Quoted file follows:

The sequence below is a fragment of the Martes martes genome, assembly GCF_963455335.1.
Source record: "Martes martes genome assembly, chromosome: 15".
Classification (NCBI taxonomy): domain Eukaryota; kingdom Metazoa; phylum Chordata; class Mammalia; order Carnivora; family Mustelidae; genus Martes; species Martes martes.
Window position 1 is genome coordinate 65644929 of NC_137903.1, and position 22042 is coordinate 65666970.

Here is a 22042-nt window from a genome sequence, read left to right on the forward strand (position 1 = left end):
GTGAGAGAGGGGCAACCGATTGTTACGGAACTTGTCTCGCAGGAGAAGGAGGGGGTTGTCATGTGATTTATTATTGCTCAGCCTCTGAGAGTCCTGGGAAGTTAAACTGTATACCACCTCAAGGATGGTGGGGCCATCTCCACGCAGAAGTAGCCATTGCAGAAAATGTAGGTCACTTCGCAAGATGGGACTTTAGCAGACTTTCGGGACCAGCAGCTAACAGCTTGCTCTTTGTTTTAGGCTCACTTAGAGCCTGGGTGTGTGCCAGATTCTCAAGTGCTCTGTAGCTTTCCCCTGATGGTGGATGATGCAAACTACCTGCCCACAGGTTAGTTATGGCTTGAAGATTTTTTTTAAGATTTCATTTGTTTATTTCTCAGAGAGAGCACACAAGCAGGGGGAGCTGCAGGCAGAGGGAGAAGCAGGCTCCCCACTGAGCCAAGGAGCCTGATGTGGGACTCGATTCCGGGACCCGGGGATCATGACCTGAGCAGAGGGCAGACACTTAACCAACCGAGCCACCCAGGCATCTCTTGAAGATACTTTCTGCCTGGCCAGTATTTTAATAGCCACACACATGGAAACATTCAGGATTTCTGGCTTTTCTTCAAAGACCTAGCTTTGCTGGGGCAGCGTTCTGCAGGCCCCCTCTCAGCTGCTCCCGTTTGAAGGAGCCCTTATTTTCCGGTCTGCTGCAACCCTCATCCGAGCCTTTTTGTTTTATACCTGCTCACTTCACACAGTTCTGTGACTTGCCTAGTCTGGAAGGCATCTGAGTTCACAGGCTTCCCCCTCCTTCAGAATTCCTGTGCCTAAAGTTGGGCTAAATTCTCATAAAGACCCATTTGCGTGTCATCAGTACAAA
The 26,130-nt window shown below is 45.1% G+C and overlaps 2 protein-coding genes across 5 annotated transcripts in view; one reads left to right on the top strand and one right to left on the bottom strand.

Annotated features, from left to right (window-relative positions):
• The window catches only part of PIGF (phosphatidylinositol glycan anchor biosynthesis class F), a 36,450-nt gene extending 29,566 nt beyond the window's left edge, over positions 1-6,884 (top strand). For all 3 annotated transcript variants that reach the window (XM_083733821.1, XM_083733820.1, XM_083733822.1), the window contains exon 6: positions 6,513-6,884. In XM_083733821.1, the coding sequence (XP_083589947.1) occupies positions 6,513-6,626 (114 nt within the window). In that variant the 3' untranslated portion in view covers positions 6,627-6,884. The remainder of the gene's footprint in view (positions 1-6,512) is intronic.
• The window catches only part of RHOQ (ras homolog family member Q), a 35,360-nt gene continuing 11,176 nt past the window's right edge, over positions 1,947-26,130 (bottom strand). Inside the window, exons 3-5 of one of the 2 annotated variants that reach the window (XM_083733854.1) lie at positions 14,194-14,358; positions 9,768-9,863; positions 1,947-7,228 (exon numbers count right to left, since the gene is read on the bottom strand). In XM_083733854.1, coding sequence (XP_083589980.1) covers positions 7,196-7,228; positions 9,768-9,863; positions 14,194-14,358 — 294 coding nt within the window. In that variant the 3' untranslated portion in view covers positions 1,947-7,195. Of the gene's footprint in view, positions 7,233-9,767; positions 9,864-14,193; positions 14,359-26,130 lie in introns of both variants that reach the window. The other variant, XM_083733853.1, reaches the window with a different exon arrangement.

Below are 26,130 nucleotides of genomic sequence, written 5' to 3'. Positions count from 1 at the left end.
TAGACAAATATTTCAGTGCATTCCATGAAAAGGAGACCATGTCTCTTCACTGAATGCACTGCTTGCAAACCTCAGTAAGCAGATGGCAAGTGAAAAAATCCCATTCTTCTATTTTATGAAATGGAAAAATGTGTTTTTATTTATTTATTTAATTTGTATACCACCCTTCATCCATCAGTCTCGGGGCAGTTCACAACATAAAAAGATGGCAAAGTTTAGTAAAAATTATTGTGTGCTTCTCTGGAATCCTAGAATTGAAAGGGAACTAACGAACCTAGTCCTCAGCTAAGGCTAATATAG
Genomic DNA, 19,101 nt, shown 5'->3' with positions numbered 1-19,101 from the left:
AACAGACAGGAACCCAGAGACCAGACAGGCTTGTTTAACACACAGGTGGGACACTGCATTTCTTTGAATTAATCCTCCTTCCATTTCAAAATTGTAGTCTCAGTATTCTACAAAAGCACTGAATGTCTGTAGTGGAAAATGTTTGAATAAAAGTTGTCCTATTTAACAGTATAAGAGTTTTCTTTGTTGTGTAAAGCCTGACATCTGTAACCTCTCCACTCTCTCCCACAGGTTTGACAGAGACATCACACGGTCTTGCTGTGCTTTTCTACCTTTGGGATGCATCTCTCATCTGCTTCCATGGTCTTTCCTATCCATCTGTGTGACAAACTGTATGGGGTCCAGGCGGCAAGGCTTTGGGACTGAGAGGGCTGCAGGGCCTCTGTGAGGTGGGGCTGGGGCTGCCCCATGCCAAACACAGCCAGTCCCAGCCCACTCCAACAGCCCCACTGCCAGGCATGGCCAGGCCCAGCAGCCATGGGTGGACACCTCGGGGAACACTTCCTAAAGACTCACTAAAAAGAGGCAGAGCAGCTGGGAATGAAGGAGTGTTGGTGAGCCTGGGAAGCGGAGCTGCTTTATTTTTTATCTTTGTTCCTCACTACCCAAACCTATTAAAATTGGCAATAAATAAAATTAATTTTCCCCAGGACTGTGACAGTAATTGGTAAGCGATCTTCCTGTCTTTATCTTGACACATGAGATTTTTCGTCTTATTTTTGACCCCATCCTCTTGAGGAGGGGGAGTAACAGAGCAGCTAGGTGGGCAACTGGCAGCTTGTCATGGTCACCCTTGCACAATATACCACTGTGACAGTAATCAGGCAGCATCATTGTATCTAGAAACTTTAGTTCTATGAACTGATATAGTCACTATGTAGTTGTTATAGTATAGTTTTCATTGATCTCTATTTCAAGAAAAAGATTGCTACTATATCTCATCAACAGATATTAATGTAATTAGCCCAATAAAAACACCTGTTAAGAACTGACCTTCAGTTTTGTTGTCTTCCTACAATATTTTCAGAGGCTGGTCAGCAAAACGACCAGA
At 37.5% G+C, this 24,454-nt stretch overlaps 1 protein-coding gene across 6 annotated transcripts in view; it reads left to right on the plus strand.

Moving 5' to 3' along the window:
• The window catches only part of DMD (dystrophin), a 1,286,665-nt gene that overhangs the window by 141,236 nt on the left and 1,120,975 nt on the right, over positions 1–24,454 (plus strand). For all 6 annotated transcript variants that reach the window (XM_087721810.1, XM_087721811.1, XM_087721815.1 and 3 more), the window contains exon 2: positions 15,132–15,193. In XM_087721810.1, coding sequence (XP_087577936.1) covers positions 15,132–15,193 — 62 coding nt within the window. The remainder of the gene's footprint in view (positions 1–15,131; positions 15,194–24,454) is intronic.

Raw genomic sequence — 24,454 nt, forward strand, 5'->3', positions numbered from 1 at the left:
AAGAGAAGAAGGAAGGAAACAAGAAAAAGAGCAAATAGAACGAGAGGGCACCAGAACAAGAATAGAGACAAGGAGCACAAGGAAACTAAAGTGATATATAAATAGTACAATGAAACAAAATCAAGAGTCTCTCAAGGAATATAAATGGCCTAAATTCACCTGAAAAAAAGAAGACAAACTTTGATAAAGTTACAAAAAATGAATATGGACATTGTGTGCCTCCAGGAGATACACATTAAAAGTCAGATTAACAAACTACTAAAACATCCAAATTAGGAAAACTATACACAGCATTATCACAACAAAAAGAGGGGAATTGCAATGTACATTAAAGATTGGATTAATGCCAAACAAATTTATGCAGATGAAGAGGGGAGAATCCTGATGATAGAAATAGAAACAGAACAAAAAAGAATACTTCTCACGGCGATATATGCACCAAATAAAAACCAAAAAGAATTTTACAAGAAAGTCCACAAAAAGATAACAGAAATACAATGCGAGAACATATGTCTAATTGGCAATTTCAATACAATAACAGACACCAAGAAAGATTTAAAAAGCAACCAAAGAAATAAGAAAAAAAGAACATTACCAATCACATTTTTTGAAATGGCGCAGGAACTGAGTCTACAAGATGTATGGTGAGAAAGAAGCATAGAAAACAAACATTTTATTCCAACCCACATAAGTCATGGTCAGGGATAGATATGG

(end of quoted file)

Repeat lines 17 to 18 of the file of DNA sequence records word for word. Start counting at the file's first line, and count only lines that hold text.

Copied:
• The window catches only part of DMD (dystrophin), a 1,286,665-nt gene that overhangs the window by 141,236 nt on the left and 1,120,975 nt on the right, over positions 1–24,454 (plus strand). For all 6 annotated transcript variants that reach the window (XM_087721810.1, XM_087721811.1, XM_087721815.1 and 3 more), the window contains exon 2: positions 15,132–15,193. In XM_087721810.1, coding sequence (XP_087577936.1) covers positions 15,132–15,193 — 62 coding nt within the window. The remainder of the gene's footprint in view (positions 1–15,131; positions 15,194–24,454) is intronic.

Raw genomic sequence — 24,454 nt, forward strand, 5'->3', positions numbered from 1 at the left: